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Applied Building Physics. Boundary Conditions, Building Peformance and Material Properties - Product Image

Applied Building Physics. Boundary Conditions, Building Peformance and Material Properties

  • Published: October 2010
  • 322 Pages
  • John Wiley and Sons Ltd

The energy crises of the 1970s, persisting moisture problems, complaints about sick buildings, thermal, visual and olfactory discomfort, and the move towards more sustainability in building construction have pushed Building Physics to the forefront of building innovation. The societal pressure to diminish energy consumption in buildings without impairing usability acted as a trigger to activate the whole notion of performance based design and construction. As with all engineering sciences, Building Physics is oriented towards application, which is why, after a first book on fundamentals this second volume examines performance rationale and performance requirements. Outdoor and indoor climate conditions are described and calculation values are discussed, the performance concept is specified at the building level and at the building envelope level, and heat-air-moisture material properties are defined.
The book incorporates 35 years of teaching Building Physics to architectural, building and civil engineers, bolstered by 40 years of experience, research and consultancy.

PREFACE
INTRODUCTION
OUTDOOR AND INDOOR CONDITIONS
Overview
Outdoor Conditions
Dry bulb (or air) temperature
Solar radiation
Long wave radiation
Relative humidity and (partial water) vapour pressure
Wind
Precipitation and wind-driven rain
Standardized outside climate values
Indoor conditions
Dry bulb (or air) temperature
Relative humidity and (partial water) vapour pressure
Water vapour release indoors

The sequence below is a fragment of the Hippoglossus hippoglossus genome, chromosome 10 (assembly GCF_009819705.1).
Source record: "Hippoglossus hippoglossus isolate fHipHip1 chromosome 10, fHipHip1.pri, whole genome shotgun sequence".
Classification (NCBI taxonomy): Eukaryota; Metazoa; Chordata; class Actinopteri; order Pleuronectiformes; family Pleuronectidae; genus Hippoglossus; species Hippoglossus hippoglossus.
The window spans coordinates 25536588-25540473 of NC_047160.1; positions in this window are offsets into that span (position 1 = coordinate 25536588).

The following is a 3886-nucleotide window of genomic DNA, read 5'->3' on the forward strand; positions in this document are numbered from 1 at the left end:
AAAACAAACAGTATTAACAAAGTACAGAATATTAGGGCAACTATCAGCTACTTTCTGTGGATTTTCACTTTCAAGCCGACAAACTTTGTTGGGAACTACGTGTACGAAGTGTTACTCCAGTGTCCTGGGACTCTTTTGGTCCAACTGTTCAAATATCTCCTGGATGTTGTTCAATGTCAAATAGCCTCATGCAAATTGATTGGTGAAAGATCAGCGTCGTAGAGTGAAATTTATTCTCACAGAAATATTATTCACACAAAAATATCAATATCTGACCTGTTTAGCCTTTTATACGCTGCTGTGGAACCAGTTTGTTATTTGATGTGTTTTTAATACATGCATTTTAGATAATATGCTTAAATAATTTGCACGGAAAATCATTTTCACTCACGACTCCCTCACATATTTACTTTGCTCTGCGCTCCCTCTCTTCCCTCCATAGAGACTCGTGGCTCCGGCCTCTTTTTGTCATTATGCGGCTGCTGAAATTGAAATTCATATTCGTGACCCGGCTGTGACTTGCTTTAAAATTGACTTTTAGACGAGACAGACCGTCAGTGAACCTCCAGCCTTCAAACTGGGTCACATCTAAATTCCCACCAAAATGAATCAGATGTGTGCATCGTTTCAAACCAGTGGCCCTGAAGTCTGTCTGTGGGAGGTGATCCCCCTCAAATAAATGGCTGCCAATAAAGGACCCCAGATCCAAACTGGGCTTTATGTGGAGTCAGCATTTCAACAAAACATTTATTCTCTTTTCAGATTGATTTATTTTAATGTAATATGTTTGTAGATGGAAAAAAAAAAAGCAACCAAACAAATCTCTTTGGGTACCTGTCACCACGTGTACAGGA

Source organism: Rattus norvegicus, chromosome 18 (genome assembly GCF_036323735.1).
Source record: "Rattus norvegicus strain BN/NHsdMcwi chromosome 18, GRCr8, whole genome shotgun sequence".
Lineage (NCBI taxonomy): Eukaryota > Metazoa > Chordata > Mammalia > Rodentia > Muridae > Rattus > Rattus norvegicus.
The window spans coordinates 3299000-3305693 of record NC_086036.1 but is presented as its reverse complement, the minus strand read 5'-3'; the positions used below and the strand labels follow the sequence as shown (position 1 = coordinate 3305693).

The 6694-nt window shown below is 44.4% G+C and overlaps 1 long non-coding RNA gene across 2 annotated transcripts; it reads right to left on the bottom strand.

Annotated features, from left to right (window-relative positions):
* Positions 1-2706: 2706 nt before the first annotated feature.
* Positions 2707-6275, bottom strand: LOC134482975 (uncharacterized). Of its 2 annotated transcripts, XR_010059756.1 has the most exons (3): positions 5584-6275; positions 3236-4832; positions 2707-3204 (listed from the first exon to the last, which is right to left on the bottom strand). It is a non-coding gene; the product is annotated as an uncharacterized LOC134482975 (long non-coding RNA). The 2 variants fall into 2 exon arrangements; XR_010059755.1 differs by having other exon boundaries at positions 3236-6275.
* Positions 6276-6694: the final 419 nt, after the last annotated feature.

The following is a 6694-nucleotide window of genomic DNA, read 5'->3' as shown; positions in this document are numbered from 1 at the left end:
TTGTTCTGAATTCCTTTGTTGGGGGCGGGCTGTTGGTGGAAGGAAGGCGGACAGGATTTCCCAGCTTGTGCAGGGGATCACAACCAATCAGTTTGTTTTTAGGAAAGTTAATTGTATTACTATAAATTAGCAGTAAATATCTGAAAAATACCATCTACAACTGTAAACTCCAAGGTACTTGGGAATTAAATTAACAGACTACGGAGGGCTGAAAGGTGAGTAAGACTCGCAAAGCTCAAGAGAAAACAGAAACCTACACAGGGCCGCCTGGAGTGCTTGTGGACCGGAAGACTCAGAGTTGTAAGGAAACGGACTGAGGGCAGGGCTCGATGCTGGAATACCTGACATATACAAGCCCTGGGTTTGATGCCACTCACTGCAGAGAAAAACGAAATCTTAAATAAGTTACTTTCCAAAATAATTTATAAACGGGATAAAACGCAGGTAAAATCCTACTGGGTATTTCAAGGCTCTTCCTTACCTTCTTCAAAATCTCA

Indoor climate classes
Indoor/outdoor air pressure differentials
PERFORMANCE METRICS AND ARRAYS
Definitions
Functional demands
Performance requirements
Some history
Performance arrays
FUNCTIONAL REQUIREMENTS AND PERFORMANCES AT THE BUILDING LEVEL
Thermal comfort
Health and indoor environmental quality
Energy efficiency
Durability
Life cycle costs
Sustainability
HEAT-AIR-MOISTURE PERFORMANCES AT THE ENVELOPE LEVEL
Introduction
Air-tightness
Thermal transmittance (U)
Transient thermal response
Moisture tolerance
Thermal bridges
Contact coefficients
Hygrothermal stress and strain
Example of performance control: timber-framed walls
HEAT-AIR-MOISTURE MATERIAL PROPERTIES
Introduction
Dry air and water
Building and insulation materials
APPENDIX

Prof. Em. Dr. IR. Hugo S.L.C Hens, Katholieke Universiteit Leuven (Belgium), taught Building Physics from 1975 to 2003, Performance Based Building Design from 1970 to 2005 and Building Services from 1975 to 1977 and 1990 to 2008. He has authored and co-authored over 150 articles and conference papers, and written hundreds of reports on building damage cases and their solution. He has been coordinating the international working group CIB W40 on Heat and Mass Transfer in Buildings for ten years. Between 1986 and 2008, he was operating agent of 4 Annexes, initiated by the International Energy Agency's EXCO on Energy Conservation in Buildings and Community Systems: Annex 14, Annex 24, Annex 32 and Annex 41. He is a fellow of the American Society of Heating, Refrigeration and Air Conditioning Engineers (ASHRAE).

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